During the final phase of those exercises, Tusk was operating in a unit which also included the submarine Cochino. On 25 August, while steaming through a gale off the coast of Norway, Cochino suffered an explosion in one of her batteries. Tusk rushed to the aid of the stricken submarine, providing medical supplies for Cochino's injured by way of life rafts. One such raft capsized in heavy seas sending a Cochino officer and a civilian employee of the Bureau of Ships into the icy Arctic Sea. Both were recovered, but during the administration of artificial respiration on board Tusk, another wave broke over her deck washing away the civilian and 11 Tusk crewmen. Only four sailors were subsequently rescued. After those tragic events, Tusk and the limping Cochino headed for Hammerfest, Norway. Along the way, another explosion erupted in Cochino's after battery. The second detonation sealed Cochino's doom. Water poured through her battered hull. Tusk came alongside in heavy seas and lashed herself to the sinking submarine. Under the worst possible conditions, Tusk took all of Cochino's crew off safely. Minutes later Cochino took her final plunge; and Tusk headed for Hammerfest.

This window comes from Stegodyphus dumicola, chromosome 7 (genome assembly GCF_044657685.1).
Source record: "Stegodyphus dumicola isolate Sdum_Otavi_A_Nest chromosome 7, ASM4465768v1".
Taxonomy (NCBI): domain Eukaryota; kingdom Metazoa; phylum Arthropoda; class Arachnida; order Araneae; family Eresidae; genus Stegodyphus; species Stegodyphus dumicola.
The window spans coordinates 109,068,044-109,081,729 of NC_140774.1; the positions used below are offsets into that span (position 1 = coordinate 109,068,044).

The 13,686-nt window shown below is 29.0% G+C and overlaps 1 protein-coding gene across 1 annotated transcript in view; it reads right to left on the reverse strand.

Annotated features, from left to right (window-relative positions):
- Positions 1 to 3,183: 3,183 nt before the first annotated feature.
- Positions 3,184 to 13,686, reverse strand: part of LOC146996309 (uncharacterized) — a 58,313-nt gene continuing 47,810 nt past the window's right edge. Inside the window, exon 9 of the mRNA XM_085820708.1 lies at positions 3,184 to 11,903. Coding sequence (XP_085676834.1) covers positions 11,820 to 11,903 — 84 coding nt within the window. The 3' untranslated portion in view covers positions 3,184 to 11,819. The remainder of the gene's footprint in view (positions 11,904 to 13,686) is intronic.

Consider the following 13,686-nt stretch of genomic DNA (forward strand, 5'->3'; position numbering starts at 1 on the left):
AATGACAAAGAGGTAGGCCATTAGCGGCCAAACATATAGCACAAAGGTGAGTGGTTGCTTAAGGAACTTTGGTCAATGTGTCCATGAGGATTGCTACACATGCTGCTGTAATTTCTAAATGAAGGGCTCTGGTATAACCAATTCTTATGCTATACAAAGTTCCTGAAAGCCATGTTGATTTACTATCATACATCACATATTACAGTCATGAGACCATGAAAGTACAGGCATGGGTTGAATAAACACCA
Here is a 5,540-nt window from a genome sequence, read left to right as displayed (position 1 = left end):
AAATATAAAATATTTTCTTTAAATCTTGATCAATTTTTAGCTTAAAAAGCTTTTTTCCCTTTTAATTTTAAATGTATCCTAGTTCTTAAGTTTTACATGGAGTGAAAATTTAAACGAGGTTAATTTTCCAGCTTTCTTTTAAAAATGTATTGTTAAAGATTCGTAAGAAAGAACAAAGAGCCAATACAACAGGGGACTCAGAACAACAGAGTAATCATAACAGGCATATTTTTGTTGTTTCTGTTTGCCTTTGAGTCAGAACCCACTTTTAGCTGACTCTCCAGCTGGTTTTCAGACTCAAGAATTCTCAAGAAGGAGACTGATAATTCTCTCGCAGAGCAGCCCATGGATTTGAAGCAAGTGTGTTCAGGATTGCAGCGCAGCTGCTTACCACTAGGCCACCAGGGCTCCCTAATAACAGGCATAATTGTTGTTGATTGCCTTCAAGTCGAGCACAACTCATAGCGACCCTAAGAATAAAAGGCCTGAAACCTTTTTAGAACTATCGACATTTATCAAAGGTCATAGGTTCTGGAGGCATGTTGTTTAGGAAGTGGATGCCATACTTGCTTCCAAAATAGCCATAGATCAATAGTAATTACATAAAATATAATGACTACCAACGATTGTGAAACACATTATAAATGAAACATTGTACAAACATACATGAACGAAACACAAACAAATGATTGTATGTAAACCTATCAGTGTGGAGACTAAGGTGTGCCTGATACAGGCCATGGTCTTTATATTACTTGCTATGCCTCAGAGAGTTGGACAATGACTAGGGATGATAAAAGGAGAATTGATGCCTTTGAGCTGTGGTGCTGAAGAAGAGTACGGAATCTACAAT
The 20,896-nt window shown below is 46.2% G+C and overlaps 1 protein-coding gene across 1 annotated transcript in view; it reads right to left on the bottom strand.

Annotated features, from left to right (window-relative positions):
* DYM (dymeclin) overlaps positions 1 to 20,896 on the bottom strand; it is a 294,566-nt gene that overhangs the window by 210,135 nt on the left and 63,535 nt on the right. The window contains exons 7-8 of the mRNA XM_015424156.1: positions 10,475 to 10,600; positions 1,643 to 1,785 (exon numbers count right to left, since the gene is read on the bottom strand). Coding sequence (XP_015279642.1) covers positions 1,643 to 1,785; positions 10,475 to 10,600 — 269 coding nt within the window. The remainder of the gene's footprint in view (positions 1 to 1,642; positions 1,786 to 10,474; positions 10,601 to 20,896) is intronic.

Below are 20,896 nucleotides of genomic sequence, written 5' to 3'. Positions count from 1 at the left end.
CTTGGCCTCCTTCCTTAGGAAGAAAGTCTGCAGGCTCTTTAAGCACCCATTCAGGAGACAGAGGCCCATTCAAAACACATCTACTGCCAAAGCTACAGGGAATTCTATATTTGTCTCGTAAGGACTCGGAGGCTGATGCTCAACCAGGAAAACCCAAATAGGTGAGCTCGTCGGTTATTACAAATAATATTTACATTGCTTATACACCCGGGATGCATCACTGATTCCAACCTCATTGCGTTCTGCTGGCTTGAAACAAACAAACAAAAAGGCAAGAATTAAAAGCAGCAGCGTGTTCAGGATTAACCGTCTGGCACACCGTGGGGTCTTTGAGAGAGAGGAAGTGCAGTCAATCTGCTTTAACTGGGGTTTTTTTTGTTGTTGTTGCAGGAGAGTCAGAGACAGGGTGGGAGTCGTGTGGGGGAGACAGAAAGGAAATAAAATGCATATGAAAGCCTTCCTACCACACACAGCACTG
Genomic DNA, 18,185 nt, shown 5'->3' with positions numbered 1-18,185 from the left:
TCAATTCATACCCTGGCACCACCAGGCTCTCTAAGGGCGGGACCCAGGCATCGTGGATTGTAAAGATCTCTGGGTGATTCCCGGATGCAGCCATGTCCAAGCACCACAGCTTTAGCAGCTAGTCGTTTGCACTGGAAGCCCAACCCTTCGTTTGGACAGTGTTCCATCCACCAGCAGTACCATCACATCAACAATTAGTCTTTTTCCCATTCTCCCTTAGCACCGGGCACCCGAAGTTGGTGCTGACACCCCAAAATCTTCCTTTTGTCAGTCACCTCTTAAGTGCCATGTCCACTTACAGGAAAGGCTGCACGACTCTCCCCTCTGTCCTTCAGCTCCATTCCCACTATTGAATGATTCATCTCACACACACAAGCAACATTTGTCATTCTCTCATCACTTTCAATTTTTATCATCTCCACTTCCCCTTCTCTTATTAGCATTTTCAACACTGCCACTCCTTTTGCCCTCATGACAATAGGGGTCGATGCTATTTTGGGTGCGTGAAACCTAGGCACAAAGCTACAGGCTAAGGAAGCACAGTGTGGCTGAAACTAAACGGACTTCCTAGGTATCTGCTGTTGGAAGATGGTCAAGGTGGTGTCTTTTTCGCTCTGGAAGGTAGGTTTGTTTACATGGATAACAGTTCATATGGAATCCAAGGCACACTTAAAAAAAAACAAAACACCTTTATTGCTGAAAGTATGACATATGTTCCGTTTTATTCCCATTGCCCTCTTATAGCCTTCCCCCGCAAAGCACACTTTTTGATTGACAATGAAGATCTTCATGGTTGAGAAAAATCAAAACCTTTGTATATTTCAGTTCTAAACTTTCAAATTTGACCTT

That fall, the submarine returned to the United States to resume East Coast operations out of New London in support of the Submarine School. She made cruises north to Halifax, Nova Scotia, and south to Bermuda. Her duty with the Submarine School continued until the middle of 1951 when she was assigned once more to Submarine Development Group 2. That assignment, punctuated by regular exercises with the fleet, continued until the summer of 1952 when she returned to an operational unit, Submarine Squadron (SubRon) 10. Normal East Coast duty out of New London lasted until late in the year at which time Tusk was deployed to the Mediterranean Sea for a six-month tour with the Sixth Fleet. Her return to the United States early in the summer of 1953 brought more local operations out of New London. During the first part of 1954, the submarine operated in the Caribbean. Then, after four months of local operations out of New London, she sailed for northern European waters. That tour brought port visits to Belfast, Northern Ireland, and Glasgow, Scotland, as well as training exercises with NATO forces in the northern Atlantic.